By Bobby Tanzilo Senior Editor/Writer Published Feb 01, 2010 at 7:36 AM

If the sold out crowd at Turner Hall on Saturday night expected to hear songs by the respective bands led by Ben Gibbard and Jay Farrar -- Death Cab for Cutie and Son Volt -- it didn't get its wish.

Farrar and Gibbard -- the unlikely, but satisfying, duo that collaborated on "One Fast Move or I'm Gone," a cycle of 12 songs inspired by Beat writer Jack Kerouac and his work, "Big Sur" -- focused on their new project during the show, which clocked in a just under an hour (an encore stretched the total running time to just over an hour).

I was curious to see how Farrar and Gibbard would flesh out the 12-song record -- released in October along with a Kerouac documentary of the same name -- into a full set.

I heard that the duo had been covering a Tom Waits tune -- Waits' "Old Shoes (& Picture Postcards)" figured into the encore -- but would they mine their other bands' catalog for material? No, they would not (although each performed one tune from his past, unrelated to their high-profile bands).

Opening -- as does the record -- with the melodic, country-inflected folk pop of "California Zephyr," which sounds like nothing less than early Son Volt with Gibbard as guest vocalist. Indeed most of the music -- which swerves from folk to country to rock to blues and all the way back again -- conjures Farrar's musical past more than Gibbard's.

However, like Farrar, Gibbard has an immediately recognizable voice that puts his imprimatur on anything to which his lends that voice.

Following the trail blazed by the record, the duo -- backed by Son Volt's Mark Spencer on pedal steel and keyboards, DCFC bassist Nick Harmer and The Mountain Goats' Jon Wurster on drums -- followed with Farrar's "Low Life Kingdom," Gibbard's melancholic "Williamine" and "All in One" before jumping ahead "Big Sur" and the title track.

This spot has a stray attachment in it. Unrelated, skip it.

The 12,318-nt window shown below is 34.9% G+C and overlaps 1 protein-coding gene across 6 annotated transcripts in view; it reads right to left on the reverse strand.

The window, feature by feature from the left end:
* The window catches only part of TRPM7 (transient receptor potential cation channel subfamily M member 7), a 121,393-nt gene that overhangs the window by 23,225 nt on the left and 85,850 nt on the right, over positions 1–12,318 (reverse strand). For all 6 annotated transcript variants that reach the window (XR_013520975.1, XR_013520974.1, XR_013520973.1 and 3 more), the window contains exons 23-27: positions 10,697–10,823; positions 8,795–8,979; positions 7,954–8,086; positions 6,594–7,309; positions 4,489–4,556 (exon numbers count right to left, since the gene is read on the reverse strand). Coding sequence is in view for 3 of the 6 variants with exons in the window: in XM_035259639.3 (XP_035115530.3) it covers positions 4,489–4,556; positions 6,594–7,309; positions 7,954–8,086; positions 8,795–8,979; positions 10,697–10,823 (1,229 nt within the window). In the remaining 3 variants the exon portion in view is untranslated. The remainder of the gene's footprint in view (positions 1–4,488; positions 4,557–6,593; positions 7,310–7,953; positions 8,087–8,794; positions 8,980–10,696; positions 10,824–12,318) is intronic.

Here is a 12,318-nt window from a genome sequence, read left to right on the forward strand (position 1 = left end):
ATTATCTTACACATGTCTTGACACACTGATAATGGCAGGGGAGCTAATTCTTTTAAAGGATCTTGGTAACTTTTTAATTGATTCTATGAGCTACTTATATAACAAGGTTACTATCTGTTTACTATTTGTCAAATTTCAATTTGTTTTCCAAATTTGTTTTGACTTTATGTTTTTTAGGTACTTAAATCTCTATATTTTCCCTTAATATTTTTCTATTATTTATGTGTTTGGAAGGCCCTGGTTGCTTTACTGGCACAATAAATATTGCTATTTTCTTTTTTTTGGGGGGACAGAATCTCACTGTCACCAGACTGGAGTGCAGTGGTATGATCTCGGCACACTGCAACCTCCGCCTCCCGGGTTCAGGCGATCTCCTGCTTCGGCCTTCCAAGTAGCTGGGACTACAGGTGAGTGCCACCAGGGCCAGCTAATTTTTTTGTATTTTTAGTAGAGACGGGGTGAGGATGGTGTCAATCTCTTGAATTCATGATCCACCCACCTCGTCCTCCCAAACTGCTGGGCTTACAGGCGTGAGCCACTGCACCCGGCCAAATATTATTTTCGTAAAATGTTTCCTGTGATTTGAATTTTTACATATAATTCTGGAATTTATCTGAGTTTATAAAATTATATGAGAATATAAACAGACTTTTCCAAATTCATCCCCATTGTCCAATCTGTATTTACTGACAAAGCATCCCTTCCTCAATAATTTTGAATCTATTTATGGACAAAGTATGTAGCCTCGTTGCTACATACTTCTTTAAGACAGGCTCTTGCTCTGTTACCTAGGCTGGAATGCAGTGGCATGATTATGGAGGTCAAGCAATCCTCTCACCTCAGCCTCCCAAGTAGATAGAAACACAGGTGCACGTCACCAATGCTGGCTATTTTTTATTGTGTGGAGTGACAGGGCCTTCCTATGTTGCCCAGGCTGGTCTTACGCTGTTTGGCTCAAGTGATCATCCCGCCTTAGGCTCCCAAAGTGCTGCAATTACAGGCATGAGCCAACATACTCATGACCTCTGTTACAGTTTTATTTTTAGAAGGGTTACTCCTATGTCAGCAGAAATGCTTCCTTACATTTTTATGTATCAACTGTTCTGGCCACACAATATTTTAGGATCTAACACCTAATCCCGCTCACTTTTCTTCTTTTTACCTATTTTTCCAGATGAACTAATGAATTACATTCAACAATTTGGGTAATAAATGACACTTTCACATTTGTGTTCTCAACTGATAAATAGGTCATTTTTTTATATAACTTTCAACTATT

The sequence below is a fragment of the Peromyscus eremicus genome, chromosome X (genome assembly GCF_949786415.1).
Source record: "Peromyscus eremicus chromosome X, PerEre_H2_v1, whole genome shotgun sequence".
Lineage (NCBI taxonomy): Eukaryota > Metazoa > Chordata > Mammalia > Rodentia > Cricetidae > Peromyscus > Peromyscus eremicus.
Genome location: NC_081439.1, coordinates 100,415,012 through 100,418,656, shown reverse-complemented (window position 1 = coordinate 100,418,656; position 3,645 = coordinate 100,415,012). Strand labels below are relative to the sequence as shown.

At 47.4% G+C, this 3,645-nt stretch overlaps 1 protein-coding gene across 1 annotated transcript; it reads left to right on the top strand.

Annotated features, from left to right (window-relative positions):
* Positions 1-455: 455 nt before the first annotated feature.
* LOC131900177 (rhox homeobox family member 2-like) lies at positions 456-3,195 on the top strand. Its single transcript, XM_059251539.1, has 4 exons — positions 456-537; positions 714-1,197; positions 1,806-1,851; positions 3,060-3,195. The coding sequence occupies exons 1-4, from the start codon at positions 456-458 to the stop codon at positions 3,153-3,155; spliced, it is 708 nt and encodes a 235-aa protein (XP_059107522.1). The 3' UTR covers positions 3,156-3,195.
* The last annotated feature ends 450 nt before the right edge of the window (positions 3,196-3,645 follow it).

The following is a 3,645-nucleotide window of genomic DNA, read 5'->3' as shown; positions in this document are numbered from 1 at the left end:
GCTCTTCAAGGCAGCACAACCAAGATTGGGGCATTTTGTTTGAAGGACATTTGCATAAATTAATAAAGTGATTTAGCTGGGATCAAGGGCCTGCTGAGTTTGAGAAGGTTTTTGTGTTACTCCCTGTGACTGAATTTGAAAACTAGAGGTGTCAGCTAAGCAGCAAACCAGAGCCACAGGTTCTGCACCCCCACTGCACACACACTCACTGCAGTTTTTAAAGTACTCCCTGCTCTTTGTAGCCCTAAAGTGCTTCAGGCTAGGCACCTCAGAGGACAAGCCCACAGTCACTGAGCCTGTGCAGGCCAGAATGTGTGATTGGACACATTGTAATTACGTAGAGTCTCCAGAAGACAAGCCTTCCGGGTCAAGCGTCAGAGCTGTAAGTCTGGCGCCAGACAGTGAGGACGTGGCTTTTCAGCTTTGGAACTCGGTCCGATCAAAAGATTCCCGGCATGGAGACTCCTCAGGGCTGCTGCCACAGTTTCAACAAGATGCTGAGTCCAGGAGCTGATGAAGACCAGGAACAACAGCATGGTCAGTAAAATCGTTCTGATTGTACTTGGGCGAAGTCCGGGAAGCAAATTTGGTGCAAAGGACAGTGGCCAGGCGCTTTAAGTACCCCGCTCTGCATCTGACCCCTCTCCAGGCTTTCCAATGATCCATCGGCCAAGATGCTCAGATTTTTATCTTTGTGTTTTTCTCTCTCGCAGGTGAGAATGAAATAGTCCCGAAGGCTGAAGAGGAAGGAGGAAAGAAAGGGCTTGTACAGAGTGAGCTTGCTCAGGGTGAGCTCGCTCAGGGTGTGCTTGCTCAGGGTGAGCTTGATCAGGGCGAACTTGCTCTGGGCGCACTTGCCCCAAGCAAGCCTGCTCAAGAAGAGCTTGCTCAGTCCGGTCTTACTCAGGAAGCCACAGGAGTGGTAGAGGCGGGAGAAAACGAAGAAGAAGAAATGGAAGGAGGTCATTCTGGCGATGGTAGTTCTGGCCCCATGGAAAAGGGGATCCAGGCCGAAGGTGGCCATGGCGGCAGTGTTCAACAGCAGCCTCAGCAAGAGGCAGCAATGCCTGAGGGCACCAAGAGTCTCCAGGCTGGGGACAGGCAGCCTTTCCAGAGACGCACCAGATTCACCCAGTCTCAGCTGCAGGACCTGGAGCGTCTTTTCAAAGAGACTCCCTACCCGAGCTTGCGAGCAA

The band was tight and adept at pushing the contrasts between the ballads and the rockers, squeezing every bit of emotion from the former and all the dynamics from the latter.

It rocked out on Farrar's "Breathe the Iodine," which has a guitar figure that calls to mind Elvis Costello's "Complicated Shadows." And it chugged like a steam train on the infectious "The Roads Don't Move."

To their credit -- according to this long-standing Son Volt and DCFC fan -- they avoided the temptation to distract themselves and us from "One Fast Move" by plucking set filler from their oeuvres.

And they avoided long-winded yakking about Kerouac, preferring, instead, to let the songs do the talking. More isn't always better and in this case, what the duo chose to omit served to strengthen its performance.

Seattle's Sera Cahoone opened the show with a 40-minute solo set, lacing her melodic, low-key acoustic-guitar driven alt.country folk with de rigueur harmonica.

Kudos to the Turner Hall brass not only for a suitable volume level, but an on-time start and a mere 10-minute break between performers.

Bobby Tanzilo Senior Editor/Writer

Born in Brooklyn, N.Y., where he lived until he was 17, Bobby received his BA-Mass Communications from UWM in 1989 and has lived in Walker's Point, Bay View, Enderis Park, South Milwaukee and on the East Side.

He has published three non-fiction books in Italy – including one about an event in Milwaukee history, which was published in the U.S. in autumn 2010. Four more books, all about Milwaukee, have been published by The History Press.

With his most recent band, The Yell Leaders, Bobby released four LPs and had a songs featured in episodes of TV's "Party of Five" and "Dawson's Creek," and films in Japan, South America and the U.S. The Yell Leaders were named the best unsigned band in their region by VH-1 as part of its Rock Across America 1998 Tour. Most recently, the band contributed tracks to a UK vinyl/CD tribute to the Redskins and collaborated on a track with Italian novelist Enrico Remmert.

He's produced three installments of the "OMCD" series of local music compilations for OnMilwaukee.com and in 2007 produced a CD of Italian music and poetry.

In 2005, he was awarded the City of Asti's (Italy) Journalism Prize for his work focusing on that area. He has also won awards from the Milwaukee Press Club.

He can be heard weekly on 88Nine Radio Milwaukee talking about his "Urban Spelunking" series of stories.